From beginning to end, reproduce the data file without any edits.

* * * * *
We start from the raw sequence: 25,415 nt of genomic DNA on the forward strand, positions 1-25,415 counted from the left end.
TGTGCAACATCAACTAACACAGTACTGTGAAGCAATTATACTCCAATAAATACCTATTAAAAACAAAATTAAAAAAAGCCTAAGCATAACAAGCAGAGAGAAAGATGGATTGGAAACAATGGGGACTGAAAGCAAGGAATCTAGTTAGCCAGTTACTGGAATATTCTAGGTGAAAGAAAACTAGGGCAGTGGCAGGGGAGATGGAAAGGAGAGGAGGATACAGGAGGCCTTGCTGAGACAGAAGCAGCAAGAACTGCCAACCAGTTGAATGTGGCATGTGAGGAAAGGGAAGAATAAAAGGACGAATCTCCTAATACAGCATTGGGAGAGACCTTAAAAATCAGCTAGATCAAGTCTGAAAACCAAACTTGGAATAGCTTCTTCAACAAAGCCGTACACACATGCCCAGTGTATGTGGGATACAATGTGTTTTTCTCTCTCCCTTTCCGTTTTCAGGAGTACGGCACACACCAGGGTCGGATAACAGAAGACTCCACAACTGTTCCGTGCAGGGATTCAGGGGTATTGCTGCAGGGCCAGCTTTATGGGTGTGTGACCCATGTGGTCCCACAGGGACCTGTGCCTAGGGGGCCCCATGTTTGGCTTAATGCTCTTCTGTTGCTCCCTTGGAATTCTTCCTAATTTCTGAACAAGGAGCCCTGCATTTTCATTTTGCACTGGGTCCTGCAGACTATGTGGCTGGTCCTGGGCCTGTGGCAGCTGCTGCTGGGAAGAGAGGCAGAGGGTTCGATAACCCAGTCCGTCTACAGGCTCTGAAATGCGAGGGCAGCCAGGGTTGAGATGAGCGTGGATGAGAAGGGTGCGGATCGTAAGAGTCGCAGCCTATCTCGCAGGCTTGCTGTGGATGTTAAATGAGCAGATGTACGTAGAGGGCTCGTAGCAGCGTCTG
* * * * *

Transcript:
We start from the raw sequence: 25,415 nt of genomic DNA on the forward strand, positions 1-25,415 counted from the left end.
TGTGCAACATCAACTAACACAGTACTGTGAAGCAATTATACTCCAATAAATACCTATTAAAAACAAAATTAAAAAAAGCCTAAGCATAACAAGCAGAGAGAAAGATGGATTGGAAACAATGGGGACTGAAAGCAAGGAATCTAGTTAGCCAGTTACTGGAATATTCTAGGTGAAAGAAAACTAGGGCAGTGGCAGGGGAGATGGAAAGGAGAGGAGGATACAGGAGGCCTTGCTGAGACAGAAGCAGCAAGAACTGCCAACCAGTTGAATGTGGCATGTGAGGAAAGGGAAGAATAAAAGGACGAATCTCCTAATACAGCATTGGGAGAGACCTTAAAAATCAGCTAGATCAAGTCTGAAAACCAAACTTGGAATAGCTTCTTCAACAAAGCCGTACACACATGCCCAGTGTATGTGGGATACAATGTGTTTTTCTCTCTCCCTTTCCGTTTTCAGGAGTACGGCACACACCAGGGTCGGATAACAGAAGACTCCACAACTGTTCCGTGCAGGGATTCAGGGGTATTGCTGCAGGGCCAGCTTTATGGGTGTGTGACCCATGTGGTCCCACAGGGACCTGTGCCTAGGGGGCCCCATGTTTGGCTTAATGCTCTTCTGTTGCTCCCTTGGAATTCTTCCTAATTTCTGAACAAGGAGCCCTGCATTTTCATTTTGCACTGGGTCCTGCAGACTATGTGGCTGGTCCTGGGCCTGTGGCAGCTGCTGCTGGGAAGAGAGGCAGAGGGTTCGATAACCCAGTCCGTCTACAGGCTCTGAAATGCGAGGGCAGCCAGGGTTGAGATGAGCGTGGATGAGAAGGGTGCGGATCGTAAGAGTCGCAGCCTATCTCGCAGGCTTGCTGTGGATGTTAAATGAGCAGATGTACGTAGAGGGCTCGTAGCAGCGTCTG